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1. The ecstasy of nature
2. The state of ordinary life, work and nostalgia
3. The state of intuition and the death of linear time1
That John Young described his most recent exhibition of six works as virtually the same painting, discloses an erasure rather than an absence of repetition and difference. The serialism of Pop and Minimalist Art was based on an idea that repetition and difference could be thought of as two separate operations. For example, the first section of a work would contain an arrangement of elements that would be repeated, each additional section altering one or more of the preceding elements by either progression, rotation, permutation or reversal.2 Thus the work and each of its stages could be understood as a divisible composite (a set), as opposed to an indivisible whole. The mechanistic or numerical nature of change would proceed by differences in degree rather than differences in kind.3
Young's work similarly evidences a montage of elements which occurs across the work: the grid, the veil, pastiched Derain paintings, strips of grey canvas, allusion to Goethe's colour theory of lightened black and darkened white, slate tablets denoting specific years, the residue of kitsch naturalism. But within each work these tropes or elements remain uncomposed; the method is parataxical (1 + 1 + 1 + 1 or this and this and this). This refusal to submit to composition is repeated in the three authorial hands - Helga Groves, John Young, Glint Doyle; and in the three states – the ecstasy of nature; the state of ordinary life, work, nostalgia; the state of intuition and the death of linear time; and in the multiplicity of standpoints from which the work must be viewed to be seen.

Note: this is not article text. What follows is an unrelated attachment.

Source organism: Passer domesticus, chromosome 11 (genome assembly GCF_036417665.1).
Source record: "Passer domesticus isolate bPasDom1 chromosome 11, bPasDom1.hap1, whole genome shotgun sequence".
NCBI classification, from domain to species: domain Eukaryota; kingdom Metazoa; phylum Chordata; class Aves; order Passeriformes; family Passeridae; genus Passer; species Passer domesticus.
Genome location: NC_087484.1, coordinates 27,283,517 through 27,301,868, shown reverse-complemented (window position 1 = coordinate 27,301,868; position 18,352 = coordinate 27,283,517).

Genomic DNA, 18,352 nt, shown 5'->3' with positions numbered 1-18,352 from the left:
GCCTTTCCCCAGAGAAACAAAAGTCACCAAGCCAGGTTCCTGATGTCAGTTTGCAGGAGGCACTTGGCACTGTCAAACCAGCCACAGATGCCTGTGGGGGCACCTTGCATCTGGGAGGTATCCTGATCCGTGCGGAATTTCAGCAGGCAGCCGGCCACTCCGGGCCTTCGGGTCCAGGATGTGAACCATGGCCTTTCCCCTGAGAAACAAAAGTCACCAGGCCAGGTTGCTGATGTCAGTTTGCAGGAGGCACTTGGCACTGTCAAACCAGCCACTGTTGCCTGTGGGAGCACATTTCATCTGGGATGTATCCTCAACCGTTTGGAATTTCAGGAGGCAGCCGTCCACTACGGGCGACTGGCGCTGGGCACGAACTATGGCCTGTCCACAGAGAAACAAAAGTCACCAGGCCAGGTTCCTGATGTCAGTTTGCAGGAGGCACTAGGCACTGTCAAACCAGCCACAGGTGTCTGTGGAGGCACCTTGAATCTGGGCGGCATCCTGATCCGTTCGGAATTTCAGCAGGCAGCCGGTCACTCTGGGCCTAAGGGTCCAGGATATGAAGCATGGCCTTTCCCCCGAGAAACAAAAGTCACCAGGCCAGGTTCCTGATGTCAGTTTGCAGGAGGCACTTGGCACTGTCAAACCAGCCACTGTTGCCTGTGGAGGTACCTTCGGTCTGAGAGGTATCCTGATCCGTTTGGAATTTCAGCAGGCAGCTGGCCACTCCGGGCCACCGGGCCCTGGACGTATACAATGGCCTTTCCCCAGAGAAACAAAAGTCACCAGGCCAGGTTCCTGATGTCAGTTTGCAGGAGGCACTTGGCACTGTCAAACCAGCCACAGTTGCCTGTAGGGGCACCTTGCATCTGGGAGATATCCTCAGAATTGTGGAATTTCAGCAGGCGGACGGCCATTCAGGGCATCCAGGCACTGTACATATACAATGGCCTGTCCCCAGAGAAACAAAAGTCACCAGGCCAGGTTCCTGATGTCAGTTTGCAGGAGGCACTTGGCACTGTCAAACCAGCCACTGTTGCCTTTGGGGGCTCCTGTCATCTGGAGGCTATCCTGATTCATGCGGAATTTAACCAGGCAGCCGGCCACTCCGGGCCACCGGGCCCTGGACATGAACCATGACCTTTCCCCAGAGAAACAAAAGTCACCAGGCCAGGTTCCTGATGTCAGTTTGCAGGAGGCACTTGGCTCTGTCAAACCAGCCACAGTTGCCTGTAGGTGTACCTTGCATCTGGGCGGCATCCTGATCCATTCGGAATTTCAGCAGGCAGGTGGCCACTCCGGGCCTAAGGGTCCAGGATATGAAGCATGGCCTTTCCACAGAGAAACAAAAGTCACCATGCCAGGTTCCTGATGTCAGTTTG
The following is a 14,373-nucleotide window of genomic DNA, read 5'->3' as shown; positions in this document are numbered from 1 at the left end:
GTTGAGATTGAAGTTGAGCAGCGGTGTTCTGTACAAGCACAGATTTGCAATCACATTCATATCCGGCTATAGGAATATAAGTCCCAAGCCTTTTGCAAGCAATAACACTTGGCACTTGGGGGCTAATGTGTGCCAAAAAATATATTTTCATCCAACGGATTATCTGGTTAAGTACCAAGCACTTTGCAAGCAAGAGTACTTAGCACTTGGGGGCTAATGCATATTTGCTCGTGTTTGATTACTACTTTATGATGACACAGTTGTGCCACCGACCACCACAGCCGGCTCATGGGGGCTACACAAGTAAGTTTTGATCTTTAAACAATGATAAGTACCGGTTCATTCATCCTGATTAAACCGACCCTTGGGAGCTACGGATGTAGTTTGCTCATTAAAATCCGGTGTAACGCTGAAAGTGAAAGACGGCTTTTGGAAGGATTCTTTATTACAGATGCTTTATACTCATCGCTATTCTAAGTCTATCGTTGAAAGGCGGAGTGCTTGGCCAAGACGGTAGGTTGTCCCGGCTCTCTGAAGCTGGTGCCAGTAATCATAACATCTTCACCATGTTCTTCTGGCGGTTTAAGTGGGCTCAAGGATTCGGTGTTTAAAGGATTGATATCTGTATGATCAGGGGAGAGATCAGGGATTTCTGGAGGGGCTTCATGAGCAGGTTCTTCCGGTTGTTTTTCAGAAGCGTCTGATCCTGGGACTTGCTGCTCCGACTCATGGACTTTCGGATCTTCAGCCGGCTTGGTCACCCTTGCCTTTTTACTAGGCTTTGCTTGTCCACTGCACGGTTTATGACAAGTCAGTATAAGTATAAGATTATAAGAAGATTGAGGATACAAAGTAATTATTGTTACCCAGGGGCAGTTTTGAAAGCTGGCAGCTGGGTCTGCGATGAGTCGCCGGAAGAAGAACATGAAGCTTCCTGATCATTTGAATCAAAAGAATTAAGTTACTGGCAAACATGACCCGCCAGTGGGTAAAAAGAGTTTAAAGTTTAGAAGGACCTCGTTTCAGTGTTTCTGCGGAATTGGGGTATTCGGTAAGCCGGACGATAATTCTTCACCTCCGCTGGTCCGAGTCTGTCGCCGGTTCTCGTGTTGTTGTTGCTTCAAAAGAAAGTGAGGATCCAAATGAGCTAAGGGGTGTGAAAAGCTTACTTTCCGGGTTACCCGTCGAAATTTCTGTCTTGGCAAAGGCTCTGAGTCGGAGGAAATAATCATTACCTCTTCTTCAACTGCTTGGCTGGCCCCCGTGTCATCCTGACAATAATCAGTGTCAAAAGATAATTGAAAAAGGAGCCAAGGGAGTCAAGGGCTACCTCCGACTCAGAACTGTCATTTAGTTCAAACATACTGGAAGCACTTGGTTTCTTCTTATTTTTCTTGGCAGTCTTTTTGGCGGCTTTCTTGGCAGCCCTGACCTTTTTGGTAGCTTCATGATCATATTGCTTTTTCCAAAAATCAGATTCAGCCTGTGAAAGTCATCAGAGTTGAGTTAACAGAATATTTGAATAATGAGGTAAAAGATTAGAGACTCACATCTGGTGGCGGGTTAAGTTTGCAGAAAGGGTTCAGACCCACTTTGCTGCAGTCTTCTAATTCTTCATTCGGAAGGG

What distinguishes Young's work from the serialism defined above is its renunciation of linearity. There is no narrative unfolding across this work, succession and negation do not take place. In Requiem Young plays on the work of a Japanese artist On Kawara. Instead of mechanically representing a succession of dates as they passed in time as Kawara did, Young's series of slate tablets are the signs of past, present and future dates and are arranged in an aleatory fashion. The blank tablets and empty spaces question the representation of time as "presence" and testify to the incompleteness of the work.
While each of Young's other works consists of the same combination of elements, every element differs between each work. There is no one element that remains constant and hence no sameness against which difference can be perceived. Repetition and difference would hereafter be understood as a single operation. We might say that all repetition is difference and all difference is repetition; that these five works are virtually the same.
Bergson's conception of the virtual as defined by Deleuze exists "in such a way that it is actualized by being differentiated and is forced to differentiate itself, to create its lines of differentiation in order to be actualized.4 Now the actual does not resemble the virtual and a work actualizes itself by developing only some of what is virtual. If Young's works are virtually the same, they can still be actually different. And yet between them they evidence a certain nostalgia for what was not actualized. It is not a case, then, of each work manipulating the material elements of that preceding it, but an attempt to return to the genesis of an idea and retrieve part of what was lost or had fallen away.
1. By John Young
2. Mel Bochner, "Serial Art, Systems, Solipsism" Gregory Battack (ed.), Minima/Art, Studio Vista Ltd, London, 1969.
3. For further elaboration of the distinction between these two terms see Gilles Deleuze, Bergsonism, Zone Books, New York,
4. Ibid., p. 97 .